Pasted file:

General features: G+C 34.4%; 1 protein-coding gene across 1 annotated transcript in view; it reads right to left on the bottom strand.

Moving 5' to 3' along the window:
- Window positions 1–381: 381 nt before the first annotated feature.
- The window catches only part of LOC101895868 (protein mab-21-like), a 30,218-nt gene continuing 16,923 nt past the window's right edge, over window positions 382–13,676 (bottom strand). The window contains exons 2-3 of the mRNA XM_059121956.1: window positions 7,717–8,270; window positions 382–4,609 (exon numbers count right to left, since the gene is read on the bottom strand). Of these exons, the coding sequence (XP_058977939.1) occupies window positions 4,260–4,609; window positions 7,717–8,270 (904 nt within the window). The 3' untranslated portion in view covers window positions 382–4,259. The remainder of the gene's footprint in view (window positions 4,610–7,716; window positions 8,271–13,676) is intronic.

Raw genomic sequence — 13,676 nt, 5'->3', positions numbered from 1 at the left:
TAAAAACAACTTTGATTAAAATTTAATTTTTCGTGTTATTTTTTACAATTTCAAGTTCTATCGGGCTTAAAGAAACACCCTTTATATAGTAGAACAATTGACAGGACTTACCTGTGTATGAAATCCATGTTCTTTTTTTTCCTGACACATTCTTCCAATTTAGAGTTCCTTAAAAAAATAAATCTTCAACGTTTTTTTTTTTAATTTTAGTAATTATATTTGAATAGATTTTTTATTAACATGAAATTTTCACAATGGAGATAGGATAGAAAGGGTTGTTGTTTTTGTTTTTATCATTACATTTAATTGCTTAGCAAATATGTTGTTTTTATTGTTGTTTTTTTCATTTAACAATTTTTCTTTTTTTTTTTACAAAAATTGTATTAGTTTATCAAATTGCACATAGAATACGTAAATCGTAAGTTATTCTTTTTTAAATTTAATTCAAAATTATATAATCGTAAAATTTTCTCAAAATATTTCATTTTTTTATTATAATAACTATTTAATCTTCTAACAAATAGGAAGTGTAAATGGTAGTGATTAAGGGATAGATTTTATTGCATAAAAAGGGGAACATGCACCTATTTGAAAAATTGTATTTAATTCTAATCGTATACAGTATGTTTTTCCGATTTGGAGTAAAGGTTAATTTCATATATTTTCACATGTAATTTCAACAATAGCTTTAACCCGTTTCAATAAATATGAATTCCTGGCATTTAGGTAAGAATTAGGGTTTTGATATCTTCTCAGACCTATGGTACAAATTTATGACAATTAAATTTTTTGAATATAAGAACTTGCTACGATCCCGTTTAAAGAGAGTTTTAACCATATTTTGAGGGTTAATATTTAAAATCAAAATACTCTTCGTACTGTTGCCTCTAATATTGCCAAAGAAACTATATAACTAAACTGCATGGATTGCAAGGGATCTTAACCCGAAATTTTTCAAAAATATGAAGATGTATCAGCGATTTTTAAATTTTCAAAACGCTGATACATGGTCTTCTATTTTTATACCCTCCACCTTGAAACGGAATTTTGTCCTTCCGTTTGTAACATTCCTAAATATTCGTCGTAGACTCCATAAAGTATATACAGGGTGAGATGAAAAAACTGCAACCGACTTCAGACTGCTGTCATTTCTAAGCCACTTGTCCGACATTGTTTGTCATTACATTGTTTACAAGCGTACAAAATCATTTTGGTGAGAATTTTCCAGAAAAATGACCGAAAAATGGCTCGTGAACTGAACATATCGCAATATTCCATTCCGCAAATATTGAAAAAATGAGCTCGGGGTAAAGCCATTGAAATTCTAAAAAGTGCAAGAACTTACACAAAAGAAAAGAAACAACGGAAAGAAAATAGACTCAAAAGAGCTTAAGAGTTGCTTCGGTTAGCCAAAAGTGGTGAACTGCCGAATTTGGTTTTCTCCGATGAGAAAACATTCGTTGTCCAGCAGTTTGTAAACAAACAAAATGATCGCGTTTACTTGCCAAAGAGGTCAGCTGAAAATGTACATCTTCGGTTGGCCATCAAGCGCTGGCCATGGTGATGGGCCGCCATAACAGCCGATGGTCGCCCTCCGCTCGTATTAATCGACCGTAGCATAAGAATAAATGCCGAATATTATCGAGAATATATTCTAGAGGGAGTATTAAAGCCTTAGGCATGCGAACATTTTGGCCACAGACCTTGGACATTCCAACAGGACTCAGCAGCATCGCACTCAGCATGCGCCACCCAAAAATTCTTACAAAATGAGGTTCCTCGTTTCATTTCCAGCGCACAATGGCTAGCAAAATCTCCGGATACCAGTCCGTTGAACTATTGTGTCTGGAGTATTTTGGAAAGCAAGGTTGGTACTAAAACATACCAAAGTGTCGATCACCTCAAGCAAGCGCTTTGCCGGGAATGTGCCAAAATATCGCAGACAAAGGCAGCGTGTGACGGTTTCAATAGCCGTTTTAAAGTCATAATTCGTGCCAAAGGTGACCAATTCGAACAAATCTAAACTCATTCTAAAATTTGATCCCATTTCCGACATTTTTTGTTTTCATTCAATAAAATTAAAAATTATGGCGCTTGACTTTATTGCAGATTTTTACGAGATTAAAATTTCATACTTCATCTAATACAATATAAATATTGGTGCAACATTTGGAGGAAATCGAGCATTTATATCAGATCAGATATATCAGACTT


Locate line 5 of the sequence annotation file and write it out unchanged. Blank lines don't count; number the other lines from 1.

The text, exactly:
Raw genomic sequence — 13,676 nt, 5'->3', positions numbered from 1 at the left: